One-Night Stand

New York
11.20.08

Left: Musicians David Byrne and Jenni Muldaur. Right: Director John Waters, artist Cindy Sherman, and producer Vincent Fremont. (All photos: Linda Yablonsky)


ART IS NEVER MORE FUN than when money doesn’t matter to it. Artists live to work, not model. Dealers stop fawning over investors who can’t tell a Basquiat from a Baechler. Auction houses see red. Collectors who buy art because they can’t live without it gloat as if their turn has come. And every opening seems like the last.

The high-rollers who showed up to receive Larry Gagosian’s blessing just the weekend before, during his Gramercy Hotel dinner for Richard Prince, only to hear rock impresario–turned-roastmaster Ron Delsener slag them, had disappeared by last Thursday’s postauction openings in Chelsea. Perhaps it was the pouring rain, but ever since Election Night—when New York became a town where everyone knows everyone (and likes them!)—streets that had been clogged with art tourists have been populated mainly by those who care to own them.

A smattering of interested parties shook off their umbrellas at Casey Kaplan’s reception for Julia Schmidt, a sweet-faced young woman from Leipzig whose lovely photo-based paintings manage to recall Luc Tuymans, Gerhard Richter, and Giorgio Morandi all at once. My companion liked the vagina paintings best. Schmidt looked puzzled. “Oh,” she said then. “You mean the caverns!” Just what I said.

Left: Collector John McEnroe. Right: Artist Julia Schmidt.


At 303 Gallery, Serbian-turned-British painter Djordje Ozbolt was learning to endure his first solo show in New York the hard way, gripping a beer and attempting to speak cheerfully to all comers. “Is that a Paul Smith?” I asked of the colorfully striped pig in one of Ozbolt’s storybook landscapes. “Someone else mentioned that,” the sincere Ozbolt said. “Maybe it was subliminal.” I examined the Russian-icon-style portraits in the back. Family members? “Background characters from old-master paintings,” came the reply.

At Marianne Boesky, Barnaby Furnas was blinking back the horde lining up to see what he had been up to since his late Jesus phase. Abraham Lincoln, for one thing. “That’s my painting,” said tennis hero–turned-collector John McEnroe, examining a small portrait of the Obama idol. Meanwhile, John Currin orated his story of heroism from the day before, when he saved a woman from a mugging by three thugs on a dark SoHo street.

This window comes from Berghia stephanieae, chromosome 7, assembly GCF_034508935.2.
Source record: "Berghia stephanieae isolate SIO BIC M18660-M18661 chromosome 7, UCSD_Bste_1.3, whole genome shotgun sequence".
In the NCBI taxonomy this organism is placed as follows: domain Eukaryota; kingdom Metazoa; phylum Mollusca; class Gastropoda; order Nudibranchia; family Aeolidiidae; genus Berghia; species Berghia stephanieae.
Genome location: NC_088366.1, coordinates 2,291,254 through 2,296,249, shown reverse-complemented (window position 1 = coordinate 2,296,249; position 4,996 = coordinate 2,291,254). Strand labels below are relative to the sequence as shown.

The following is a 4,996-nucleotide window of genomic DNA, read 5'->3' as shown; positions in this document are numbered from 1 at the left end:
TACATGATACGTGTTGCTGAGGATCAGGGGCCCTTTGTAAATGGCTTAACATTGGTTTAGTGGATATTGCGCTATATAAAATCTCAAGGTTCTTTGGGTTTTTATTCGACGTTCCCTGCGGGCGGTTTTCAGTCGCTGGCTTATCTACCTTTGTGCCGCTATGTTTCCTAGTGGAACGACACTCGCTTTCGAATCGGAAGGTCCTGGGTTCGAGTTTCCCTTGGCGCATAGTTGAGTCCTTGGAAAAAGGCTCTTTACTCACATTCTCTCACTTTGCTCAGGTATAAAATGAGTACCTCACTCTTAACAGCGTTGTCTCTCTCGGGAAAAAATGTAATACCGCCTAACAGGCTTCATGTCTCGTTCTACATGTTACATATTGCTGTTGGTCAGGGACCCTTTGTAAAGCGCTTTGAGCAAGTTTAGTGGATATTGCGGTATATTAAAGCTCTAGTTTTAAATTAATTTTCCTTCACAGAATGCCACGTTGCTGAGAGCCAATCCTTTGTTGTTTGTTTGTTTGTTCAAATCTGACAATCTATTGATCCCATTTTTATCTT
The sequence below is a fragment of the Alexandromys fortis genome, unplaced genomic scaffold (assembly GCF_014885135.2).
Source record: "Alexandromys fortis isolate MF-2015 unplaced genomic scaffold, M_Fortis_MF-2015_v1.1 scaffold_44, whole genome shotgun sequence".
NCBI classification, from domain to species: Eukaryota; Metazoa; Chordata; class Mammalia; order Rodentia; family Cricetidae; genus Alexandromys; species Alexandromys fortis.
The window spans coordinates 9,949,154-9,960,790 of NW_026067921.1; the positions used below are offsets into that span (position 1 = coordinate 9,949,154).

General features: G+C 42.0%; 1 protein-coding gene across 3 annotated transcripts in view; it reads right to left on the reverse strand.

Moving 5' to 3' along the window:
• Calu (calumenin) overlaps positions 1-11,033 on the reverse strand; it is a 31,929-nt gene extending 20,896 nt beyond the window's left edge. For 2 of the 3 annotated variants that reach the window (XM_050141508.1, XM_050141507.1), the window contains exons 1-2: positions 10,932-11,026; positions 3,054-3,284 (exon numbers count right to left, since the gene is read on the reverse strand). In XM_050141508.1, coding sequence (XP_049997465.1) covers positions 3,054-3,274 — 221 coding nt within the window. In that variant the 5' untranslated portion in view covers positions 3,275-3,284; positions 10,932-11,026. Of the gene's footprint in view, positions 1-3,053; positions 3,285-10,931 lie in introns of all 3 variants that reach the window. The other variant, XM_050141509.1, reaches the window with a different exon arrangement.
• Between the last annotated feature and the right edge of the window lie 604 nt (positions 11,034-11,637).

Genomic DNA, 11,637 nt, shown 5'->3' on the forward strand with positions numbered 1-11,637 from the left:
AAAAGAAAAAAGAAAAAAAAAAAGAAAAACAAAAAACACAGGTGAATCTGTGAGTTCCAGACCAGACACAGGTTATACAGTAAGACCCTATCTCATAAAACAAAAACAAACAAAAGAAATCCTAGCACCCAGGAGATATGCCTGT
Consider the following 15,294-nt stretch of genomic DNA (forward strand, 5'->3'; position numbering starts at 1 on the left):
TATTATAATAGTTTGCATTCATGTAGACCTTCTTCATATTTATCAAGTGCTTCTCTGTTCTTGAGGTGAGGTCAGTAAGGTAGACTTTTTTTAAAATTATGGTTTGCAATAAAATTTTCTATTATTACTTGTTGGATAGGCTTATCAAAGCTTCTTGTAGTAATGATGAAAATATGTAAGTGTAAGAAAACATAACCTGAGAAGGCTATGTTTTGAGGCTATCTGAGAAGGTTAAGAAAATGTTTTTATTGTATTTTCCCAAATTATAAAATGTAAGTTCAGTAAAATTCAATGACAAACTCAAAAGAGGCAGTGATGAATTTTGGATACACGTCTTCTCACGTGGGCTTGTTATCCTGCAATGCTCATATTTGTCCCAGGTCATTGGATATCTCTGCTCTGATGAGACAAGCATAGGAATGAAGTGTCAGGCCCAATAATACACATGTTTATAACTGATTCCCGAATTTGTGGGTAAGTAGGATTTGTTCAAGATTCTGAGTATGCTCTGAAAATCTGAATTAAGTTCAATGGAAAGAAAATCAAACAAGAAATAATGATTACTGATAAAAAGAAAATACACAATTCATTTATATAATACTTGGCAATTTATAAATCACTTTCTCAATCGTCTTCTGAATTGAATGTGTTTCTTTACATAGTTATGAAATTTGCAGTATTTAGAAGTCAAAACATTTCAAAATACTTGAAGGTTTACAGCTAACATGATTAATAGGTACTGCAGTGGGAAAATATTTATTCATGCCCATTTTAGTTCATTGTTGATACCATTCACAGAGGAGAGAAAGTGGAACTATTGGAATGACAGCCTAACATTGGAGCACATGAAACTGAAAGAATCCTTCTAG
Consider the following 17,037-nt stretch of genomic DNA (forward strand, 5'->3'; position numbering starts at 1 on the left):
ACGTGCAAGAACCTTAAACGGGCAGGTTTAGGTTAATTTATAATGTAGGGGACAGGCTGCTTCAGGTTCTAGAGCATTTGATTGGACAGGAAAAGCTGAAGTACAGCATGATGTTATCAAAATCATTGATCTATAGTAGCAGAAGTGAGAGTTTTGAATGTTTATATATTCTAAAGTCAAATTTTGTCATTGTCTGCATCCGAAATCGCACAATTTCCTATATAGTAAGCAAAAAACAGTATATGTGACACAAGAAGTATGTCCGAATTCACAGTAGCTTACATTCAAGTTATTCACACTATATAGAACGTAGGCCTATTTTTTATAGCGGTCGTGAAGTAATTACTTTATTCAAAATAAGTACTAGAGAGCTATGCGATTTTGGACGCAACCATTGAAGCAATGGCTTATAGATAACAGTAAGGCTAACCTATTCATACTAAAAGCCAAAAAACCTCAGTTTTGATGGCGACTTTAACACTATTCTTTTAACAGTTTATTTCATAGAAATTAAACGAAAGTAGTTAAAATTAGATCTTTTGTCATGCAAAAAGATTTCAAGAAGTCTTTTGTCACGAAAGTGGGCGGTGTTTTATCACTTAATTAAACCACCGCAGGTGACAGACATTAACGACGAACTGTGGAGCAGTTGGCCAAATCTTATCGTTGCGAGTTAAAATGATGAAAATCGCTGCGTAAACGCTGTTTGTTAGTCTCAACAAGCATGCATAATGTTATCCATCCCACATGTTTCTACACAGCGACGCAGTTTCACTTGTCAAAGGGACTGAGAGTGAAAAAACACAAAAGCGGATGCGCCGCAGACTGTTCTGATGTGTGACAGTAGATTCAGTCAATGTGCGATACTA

An even larger crowd rushed the back office at Bortolami Gallery for Aaron Young’s first show there, possibly because the walls were empty. I’m not counting the clever bronzes cast from broken police barriers inside the door. Or the blacklight room where guests had to put a quarter in a machine to see Young’s irradiated paintings of mushroom clouds.

Left: Dealer Stefania Bortolami. Right: Bortolami's Meredith Darrow and artist Aaron Young.


Young was in the back office, too, where artists Hanna Liden, Dan Colen, Hope Atherton, Nate Lowman, and Todd Eberle were huddled around the desks. “Please be nice?” Young said. I have no idea why. But let no one say that Stefania Bortolami is not a risk-taker. She rented the whole of Il Bordello, the unfortunately named and completely untried new diner on Twenty-third Street and Tenth, to toast Young’s atom-bomb peep show. “Even if the food is bad, we’ll still have a good time,” Bortolami said. “The bar is open.”

Friday night, Cindy Sherman and Metro Pictures showed everyone how it's done—to turn yet another art party into a unique event. Sherman’s life-size portraits of middle-aged women desperate to keep time from wreaking havoc with their faces capture the disparity between self-image and public image with chilling accuracy, and fearlessly enough to let herself show through. “Cindy’s social commentary is merciless,” observed the writer Lynne Tillman. “And beautiful.”

We watched the paparazzi lunge for Salman Rushdie, as novelist A. M. Homes looked on and Sherman artist buddies Laurie Simmons, Louise Lawler, and Sarah Charlesworth added some seasoned glamour of their own, as did Mera Rubell and her recently frosted bob. In a tailored black tuxedo and low-cut white blouse, Sherman seemed oddly monochromatic. “I didn’t want anyone to confuse me with the pictures,” she said, pointing to her furbelowed, patent-leather high-heeled sandals. “Right now, it’s all about the shoes.”

Left: Artist Robert Longo. Right: Public Art Fund director Rochelle Steiner, Studio Museum director Thelma Golden, and writers Calvin Tomkins and Dodie Kazanjian.


As for the show, it will either make plastic surgery extremely outré or cause a run on it. “It’s great to see Cindy’s pictures in the same room with some of her best subjects,” said director John Waters. “Especially since they seem to be the last to know it.”